If you didn’t know of Columbus Park — nestled between the Heart of America Bridge, I-29 and the Missouri River — you’d likely never stumble upon the quiet and quaint neighborhood, one of Kansas City’s oldest.
After World War I, Italian immigrants cultivated the area, building everything they needed in a few-block radius: restaurants, drug stores, bakeries, breweries, barber shops and the Holy Rosary Catholic Church, the heart of this close-knit community. In addition to baptisms, weddings and funerals, residents gathered there for dinner and conversation, sports, and annual carnivals.
Though the neighborhood is now home to diverse populations, the Italian history remains. The church bells still ring on the hour; you can see the Italian pride in the red, white and green-painted fire hydrants and in the 100-year-old buildings that, on the outside, have not been updated.
One such building stands at 815 East 5th Street. Now a private residence, the building once served the community as J. Vaccaro Bottling Works Co., the name still carved above the windows; a dance hall and speakeasy, where even police indulged in an illegal beverage during Prohibition; and, for nearly 90 years, LaRocca Grocery.
Joe Mike Mesh, a lifelong Columbus Park resident, still remembers the smell of the grocery. “[Owner Frank LaRocca] had everything from the old country — every kind of salami and cheese.” Joe Mike and his mother would shop there, and then walk down the street for a fresh loaf of Italian bread with olive oil.
Shon and Carol Hall, the building’s current owners, were looking for an historic firehouse or church to renovate when they found this “secret gem” in Columbus Park, or aka the North End, if you grew up in this little city within a city.
When they first opened its doors, the Halls found many of the building’s original elements remained: The pulleys to raise the orange, grape, strawberry and cream soda hung from the ceiling; the decorative blue stenciling up the staircase to the speakeasy was untouched; and the dance hall’s pristine maple wood floors hid beneath years of debris.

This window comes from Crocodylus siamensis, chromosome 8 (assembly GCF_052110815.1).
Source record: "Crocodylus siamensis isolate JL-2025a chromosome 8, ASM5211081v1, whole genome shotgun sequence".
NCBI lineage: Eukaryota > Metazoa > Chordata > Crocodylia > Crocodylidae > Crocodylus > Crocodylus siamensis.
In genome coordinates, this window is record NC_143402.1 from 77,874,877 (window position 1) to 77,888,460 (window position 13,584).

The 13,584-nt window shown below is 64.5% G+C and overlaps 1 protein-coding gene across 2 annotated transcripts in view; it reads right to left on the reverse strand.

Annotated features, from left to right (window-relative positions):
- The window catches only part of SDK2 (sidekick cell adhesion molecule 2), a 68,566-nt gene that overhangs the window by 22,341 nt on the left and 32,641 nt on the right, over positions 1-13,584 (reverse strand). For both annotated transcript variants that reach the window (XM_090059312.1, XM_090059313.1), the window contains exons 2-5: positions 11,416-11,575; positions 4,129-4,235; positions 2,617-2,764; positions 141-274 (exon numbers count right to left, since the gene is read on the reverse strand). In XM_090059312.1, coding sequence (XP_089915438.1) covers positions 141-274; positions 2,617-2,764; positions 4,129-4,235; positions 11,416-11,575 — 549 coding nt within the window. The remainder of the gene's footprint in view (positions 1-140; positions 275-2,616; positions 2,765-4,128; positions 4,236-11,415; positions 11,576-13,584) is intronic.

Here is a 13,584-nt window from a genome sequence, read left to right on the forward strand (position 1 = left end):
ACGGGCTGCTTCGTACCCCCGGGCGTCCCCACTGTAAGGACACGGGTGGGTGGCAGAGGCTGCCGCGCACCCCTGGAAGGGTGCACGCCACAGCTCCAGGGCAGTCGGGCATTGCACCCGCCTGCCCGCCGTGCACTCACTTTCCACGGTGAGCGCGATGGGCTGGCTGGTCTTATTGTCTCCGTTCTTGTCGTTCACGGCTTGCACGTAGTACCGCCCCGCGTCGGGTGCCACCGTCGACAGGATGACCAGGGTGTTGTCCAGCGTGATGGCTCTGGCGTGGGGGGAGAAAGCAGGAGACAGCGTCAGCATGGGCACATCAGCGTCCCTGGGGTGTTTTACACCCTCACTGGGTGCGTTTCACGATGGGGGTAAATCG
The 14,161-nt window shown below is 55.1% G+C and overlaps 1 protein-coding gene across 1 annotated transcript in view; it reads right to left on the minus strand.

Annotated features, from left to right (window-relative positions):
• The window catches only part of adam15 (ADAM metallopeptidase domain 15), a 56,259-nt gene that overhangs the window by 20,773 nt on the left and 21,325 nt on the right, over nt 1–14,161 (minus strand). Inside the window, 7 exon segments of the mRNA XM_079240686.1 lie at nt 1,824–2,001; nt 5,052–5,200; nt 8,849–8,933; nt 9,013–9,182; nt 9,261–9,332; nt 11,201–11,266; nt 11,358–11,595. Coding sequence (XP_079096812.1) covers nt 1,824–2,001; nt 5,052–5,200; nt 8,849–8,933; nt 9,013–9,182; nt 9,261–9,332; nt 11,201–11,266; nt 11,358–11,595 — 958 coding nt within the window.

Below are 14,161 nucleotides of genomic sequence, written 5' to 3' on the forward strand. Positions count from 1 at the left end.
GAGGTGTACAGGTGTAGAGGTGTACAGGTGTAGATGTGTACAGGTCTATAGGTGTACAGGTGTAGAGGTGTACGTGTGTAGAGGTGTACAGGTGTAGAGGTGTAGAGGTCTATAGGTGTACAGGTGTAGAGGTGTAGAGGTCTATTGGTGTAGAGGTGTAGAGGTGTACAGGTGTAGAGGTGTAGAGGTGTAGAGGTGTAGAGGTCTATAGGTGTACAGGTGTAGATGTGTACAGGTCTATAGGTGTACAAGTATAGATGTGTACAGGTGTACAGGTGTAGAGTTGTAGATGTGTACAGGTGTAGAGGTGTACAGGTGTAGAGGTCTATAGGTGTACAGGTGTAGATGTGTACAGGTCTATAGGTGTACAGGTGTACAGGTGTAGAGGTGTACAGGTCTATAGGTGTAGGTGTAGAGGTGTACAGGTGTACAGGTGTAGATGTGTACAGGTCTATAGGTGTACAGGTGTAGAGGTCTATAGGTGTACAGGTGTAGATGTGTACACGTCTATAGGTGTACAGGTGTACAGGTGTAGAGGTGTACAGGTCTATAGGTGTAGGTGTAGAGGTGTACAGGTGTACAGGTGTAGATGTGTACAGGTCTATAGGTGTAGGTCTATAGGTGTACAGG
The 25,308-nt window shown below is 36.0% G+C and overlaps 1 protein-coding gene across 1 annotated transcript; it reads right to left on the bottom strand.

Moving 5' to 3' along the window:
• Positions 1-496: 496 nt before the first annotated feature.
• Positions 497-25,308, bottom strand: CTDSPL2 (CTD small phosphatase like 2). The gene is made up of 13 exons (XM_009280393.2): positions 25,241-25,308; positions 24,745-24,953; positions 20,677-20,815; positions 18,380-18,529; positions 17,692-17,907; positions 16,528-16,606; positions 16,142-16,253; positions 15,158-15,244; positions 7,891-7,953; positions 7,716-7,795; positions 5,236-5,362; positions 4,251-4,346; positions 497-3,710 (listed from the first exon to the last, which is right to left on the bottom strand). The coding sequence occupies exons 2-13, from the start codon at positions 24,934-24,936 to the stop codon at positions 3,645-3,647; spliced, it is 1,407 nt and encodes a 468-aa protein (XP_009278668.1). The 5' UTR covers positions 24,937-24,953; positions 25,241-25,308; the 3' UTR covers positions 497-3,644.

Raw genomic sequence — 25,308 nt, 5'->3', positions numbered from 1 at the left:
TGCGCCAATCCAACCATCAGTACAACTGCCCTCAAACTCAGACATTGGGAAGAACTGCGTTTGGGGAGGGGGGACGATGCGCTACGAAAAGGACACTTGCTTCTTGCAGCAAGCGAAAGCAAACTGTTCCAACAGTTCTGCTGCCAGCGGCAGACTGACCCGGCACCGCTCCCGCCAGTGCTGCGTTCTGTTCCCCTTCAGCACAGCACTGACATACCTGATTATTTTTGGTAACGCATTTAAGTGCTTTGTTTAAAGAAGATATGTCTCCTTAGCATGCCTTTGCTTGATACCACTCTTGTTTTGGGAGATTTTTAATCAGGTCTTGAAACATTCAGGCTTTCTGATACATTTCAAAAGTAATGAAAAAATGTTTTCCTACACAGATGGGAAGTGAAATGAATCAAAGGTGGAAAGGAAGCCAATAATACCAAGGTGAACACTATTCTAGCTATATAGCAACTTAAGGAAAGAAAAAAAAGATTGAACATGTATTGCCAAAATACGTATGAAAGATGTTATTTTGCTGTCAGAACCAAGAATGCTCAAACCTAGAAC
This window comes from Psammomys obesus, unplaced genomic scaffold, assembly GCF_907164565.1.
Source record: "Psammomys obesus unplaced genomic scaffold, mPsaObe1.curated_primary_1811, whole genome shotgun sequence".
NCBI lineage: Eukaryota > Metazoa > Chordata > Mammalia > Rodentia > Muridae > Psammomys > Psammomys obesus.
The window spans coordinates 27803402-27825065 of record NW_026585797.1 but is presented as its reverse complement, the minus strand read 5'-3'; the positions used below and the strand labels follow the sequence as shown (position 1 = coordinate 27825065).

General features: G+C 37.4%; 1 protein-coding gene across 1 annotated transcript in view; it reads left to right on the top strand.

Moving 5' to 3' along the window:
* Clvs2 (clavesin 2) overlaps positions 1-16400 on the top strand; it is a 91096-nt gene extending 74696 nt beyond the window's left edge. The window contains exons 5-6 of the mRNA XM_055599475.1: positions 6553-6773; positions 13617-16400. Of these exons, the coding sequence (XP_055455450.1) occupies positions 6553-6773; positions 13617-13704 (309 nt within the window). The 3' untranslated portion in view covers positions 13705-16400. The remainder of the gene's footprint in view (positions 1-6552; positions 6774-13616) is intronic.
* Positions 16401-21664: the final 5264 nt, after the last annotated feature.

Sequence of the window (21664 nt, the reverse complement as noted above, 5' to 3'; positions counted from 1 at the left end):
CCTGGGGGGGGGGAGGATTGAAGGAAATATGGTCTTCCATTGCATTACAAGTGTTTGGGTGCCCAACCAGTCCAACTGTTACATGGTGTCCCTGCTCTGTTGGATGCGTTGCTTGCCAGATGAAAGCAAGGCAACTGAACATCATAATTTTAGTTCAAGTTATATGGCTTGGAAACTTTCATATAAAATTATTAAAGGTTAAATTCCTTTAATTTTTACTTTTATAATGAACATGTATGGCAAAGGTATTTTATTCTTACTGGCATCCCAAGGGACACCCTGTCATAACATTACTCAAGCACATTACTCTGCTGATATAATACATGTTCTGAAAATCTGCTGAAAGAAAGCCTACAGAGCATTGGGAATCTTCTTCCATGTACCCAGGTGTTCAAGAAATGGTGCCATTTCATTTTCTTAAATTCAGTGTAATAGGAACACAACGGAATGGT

“They were so worn down, you couldn’t tell what they looked like,” said Louis Pisser, project manager for Jamie Jeffries Construction, the Hall’s contractors. Once uncovered, it was “one of the most beautiful floors [he’s] ever seen.”
To preserve the integrity of the building as much as possible, the construction team repurposed materials — not only from the space, but also from other buildings throughout Kansas City.
“Every day, we would have to make a new decision: how can we make this work with what we have available, while making sure it’s structurally sound,” Pisser said. They used a floor grate for a chandelier adorned with wine bottles, an old steel beam for the downstairs bar’s footrest and the speakeasy’s porcelain sinks for the master bathroom.
They also built closet shelves from a local high school’s bleacher seats — after scraping off the chewed gum — and a staircase to the new rooftop patio from wood from the original Boulevard Brewery warehouse. “The space is really a combination of three or four different buildings structured around the same time period.”
Almost every piece of the Hall’s home tells a story, dating as far back as 1919, when Joe Vaccaro began construction for J. Vaccaro Bottling Works Co. He quickly outgrew the space, and in 1921, construction began on the Joe Vaccaro Soda Water Manufacturing Company Building at 922 East 5th Street, one block east (now the Soda Lofts).
Back then, everyone knew each other and took care of each other. Mary Argento, licensed funeral director and owner of Sebbeto Funeral Home at 901 East 5th Street, recalled when sugar was in short supply between the world wars, the neighborhood would donate theirs to Vaccaro to help his business stay open.
Because Vaccaro’s second location operated longer and received the National Register of Historic Places designation, the history of his original building is all but forgotten. There are few records and even fewer living residents in Columbus Park to pass on its memory.
But, Shon and Carol are writing a new chapter for the building. Every Third Friday, April–October, their home becomes 815 Gallery, a space for local artists to display their talents. “I used to show my work in malls, and it tore away at my soul,” Shon said. “We wanted to give local artists a better opportunity.”
Following the inclusive spirit of the neighborhood, all artists and styles are welcomed. If you would like to be featured at 815 Gallery, contact Jody Flaherty at firstname.lastname@example.org.